Here’s a very interesting article that sums up the idea that Japan is a rich country with a relatively low standard of living. That is to say that the nation is affluent because the citizenry put in long hours and live in cramped, uncomfortable apartments. I can definitely identify with this having lived in Japan for 3 years.
Not too much to report on the personal front. I was doing some web research this morning for work for Japanese university recruiting contacts and I came across the article above.
I do miss Japan a little, but I love my new job and my big city life in NYC.
I started working as an intern at an internet-based progressive multi-issue political campaign start-up yesterday (yeah I know, the description is quite a mouthful). It is a collaboration between MoveOn.org, TheResPublica.org, and PurposeCampaigns.com. The name of the new project has yet to be decided, but we are planning to launch the new site late this year. In the mean time, check out our ad hoc campaign to stop violence in Israel/Palestine here: CeaseFireCampaign.org. My role is pretty random and all over the place right now. There are only about 5-6 people right now, but they are looking to expand in the near future. I spent the morning trying to debug some rather arcane HTML and the afternoon “shopping” online for a new office space (we are subleasing a shared office space with a PR firm right now). I like the challenges of doing all sorts of different things and learning on the fly. I definitely got a crash course in advanced HTML and New York commercial real estate yesterday. I wonder what is in store for me today…
So after work yesterday, I walked over to Japas 38 (9 East 38th Street, between 5th Avenue and Madison) for a JETAANY meeting (Japan Exchange and Teaching Programme Alumni Association of New York). For the first hour, we talked business: introducing old and new members, upcoming events, new event ideas, fundraising, etc. Then we spent the next few hours having some drinks, eating sushi and other izakaya food, and singing karaoke. The karaoke machines and song selection were exactly the same as the ones in Japan! 超 Very なつかしいね！Reminds me of old times — actually only about a month ago, I was singing karaoke until the early morning on my last night in Japan, but it seems almost like a distant memory of a past life.
A Fred and LS original recipe. We made this cold noodle salad for lunch on Friday and enjoyed it al fresco on the terrace.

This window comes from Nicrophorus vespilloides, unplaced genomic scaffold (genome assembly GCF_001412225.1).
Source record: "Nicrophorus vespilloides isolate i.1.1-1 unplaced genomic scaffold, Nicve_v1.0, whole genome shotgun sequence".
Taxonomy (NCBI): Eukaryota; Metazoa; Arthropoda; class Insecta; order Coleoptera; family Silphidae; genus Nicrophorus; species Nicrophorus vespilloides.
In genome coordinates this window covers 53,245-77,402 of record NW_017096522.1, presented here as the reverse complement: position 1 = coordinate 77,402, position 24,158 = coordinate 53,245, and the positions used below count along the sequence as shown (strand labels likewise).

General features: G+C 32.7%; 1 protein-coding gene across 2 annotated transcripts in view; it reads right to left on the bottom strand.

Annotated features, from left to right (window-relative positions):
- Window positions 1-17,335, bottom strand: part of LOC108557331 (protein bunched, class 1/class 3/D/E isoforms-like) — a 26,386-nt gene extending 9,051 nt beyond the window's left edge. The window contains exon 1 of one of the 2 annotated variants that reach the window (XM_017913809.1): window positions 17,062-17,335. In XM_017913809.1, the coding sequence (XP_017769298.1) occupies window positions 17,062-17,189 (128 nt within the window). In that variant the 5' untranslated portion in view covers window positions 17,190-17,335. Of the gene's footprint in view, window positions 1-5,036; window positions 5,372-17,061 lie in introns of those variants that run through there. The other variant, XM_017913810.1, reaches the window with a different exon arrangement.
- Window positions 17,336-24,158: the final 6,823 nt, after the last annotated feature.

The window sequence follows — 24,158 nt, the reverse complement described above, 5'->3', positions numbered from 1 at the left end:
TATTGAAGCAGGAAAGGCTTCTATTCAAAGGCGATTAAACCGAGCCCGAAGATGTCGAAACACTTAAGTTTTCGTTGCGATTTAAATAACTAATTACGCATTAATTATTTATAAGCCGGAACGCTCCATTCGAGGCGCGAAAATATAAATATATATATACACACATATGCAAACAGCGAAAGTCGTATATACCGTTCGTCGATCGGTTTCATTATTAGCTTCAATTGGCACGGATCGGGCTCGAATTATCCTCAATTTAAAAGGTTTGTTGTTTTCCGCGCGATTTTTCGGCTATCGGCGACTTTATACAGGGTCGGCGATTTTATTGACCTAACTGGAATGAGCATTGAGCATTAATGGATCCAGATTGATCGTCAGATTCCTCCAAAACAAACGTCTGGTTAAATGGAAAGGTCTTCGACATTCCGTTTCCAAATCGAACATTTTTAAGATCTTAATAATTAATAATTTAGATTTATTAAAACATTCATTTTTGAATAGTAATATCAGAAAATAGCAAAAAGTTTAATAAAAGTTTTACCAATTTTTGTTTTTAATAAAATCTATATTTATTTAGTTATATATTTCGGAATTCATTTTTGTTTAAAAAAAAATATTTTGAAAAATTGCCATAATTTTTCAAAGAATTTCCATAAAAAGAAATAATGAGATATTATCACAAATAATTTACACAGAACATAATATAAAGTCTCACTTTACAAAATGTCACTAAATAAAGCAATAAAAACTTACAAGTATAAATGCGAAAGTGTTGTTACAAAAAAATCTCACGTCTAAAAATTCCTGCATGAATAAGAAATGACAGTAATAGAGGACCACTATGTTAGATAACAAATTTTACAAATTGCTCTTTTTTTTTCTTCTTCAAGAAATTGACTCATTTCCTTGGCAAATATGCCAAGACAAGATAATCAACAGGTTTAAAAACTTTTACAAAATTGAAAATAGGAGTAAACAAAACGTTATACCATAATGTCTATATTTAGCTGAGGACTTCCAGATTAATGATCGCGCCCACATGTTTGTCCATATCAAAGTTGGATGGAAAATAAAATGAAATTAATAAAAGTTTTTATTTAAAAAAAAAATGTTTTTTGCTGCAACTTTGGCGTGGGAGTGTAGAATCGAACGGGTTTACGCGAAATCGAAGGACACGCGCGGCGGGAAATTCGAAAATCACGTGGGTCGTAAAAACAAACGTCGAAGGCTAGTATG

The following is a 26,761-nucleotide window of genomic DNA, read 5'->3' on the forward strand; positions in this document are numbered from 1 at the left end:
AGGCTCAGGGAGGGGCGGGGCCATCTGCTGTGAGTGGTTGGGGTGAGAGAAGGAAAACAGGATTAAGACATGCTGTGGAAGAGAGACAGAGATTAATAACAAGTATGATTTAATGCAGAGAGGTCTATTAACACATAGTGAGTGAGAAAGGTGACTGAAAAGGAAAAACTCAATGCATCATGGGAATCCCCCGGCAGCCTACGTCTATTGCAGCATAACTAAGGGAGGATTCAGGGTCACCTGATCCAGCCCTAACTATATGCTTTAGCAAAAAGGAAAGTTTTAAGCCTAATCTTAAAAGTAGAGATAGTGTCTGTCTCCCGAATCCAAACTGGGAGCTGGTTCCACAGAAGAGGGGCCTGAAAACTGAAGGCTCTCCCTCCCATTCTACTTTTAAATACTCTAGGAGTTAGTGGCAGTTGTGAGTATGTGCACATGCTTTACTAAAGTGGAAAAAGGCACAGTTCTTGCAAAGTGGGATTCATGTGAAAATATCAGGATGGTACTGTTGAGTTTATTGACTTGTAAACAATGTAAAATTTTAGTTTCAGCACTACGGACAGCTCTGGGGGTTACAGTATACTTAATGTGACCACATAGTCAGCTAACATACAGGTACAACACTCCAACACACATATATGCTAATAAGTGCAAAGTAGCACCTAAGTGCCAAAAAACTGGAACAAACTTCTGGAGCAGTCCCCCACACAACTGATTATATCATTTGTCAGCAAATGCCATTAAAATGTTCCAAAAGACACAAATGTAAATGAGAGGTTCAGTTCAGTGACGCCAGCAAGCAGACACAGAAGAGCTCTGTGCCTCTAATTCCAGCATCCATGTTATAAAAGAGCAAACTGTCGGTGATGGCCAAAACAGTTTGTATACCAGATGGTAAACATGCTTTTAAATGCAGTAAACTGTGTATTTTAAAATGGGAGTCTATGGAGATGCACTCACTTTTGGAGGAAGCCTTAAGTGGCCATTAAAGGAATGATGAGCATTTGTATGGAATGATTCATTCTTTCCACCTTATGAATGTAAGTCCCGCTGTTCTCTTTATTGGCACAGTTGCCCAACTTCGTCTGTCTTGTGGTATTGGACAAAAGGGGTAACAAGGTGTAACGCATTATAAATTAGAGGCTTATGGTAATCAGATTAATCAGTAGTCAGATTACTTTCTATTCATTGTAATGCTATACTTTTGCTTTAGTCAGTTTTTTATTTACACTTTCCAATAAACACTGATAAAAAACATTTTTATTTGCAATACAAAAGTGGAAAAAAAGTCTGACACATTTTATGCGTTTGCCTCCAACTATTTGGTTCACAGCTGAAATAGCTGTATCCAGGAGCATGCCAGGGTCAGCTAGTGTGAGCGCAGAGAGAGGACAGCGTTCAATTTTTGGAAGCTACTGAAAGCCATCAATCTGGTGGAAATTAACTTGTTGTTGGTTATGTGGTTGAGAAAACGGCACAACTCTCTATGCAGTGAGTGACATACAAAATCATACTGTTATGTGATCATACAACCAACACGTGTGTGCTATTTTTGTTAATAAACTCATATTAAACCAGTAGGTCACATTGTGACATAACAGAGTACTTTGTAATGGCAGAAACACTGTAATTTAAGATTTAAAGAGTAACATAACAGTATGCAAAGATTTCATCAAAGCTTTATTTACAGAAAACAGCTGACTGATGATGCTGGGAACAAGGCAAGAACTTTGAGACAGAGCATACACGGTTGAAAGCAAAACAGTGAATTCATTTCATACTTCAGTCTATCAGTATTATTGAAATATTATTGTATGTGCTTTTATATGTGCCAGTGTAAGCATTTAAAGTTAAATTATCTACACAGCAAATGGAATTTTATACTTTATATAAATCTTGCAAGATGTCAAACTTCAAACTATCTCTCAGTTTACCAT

cooked udon noodles, rinsed in cold water
julienned carrots and cucumber and turkey cold cuts
chunks of avocado
wedges of tomato
chopped green onion
Arrange the vegetables on top of the noodles in a bowl. Garnish with some sesame seeds and season with Wafu Dressing. Mix well before eating. If you can’t find Wafu Dressing, any soy, sesame or miso-based Japanese-style dressing will do. A perfect lunch for a late summer day.
My review of Washoku: Recipies From The Japanese Home Kitchen by Elizabeth Andoh has just been published online at JapanVisitor.com. Check it out here.
I sold off a bunch of old books and CDs that were gathering dust in my closet today. I made just a little bit more than 500 US dollars, which will pay for my plane ticket to NYC and then some.
I also had lunch with my mom at a Japanese bakery/cafe. I had a spicy sukiyaki beef sandwich. Yummy!
Last night, I had dinner with the girls (Tash, Natalie, Isa) at Hakata Kinryu Ramen, a ramen restaurant across the street from my house. In local foreigners lingo, we often refer to this place as the “Green Dragon” becauce of the cute mascot on the sign and on the menus, but curiously, the Japanese name of the restaurant actually means “Golden Dragon”.
Japanese-style ramen should not be confused with the instant noodles that we often refer to as “ramen” in the West. Japanese ramen is legitimate restaurant food made with fresh ingredients. There are a variety of different region variations of noodles, soups and toppings across Japan. Kyushu, and in particular, the Hakata area, is famous for tonkotsu (豚骨) broth, which is made out of pork parts and bones which have been boiled down for hours. Basically, it is liquid lard, but it tastes really good!
I ordered my usual favorite and a house special, the black sesame and black vinegar ramen (黒胡麻黒酢ラーメン) with a side of 3 deka-gyoza (でか餃子) a.k.a. giant pan-fried pork dumplings, a unique Kinryu spin on the traditional, regular-sized gyoza. The black sesame/black vinegar soup is a lighter than the tonkotsu pork broth, which is a good thing during the humid Japanese summer. The ground up black sesame adds a richness and complexity in flavor to the soup, while the black vinegar adds a little bit of a zing and lightness to the whole production.
I went to visit the Usa [oo – sah] Shrine with Tash yesterday. The Usa Shrine is one of the most important shrines in Shintoism and is dedicated to the god Hachiman, who is the god of war and the divine protector of the Japanese islands and the Japanese people. Even though this shrine is only 30 minutes from my house, in the 3 years I have lived here, I had never been there before, so I decided to squeeze in some last minute cultural sightseeing before I return to the other USA, the United States of America. The shrine is an oasis of nature, with big trees and overgrown foliage and of beautiful, traditional architecture in an otherwise mundane modern suburban city of Usa.
Omikuji (fortune paper strips) tied to ropes.
Ema (wooden prayer plaques)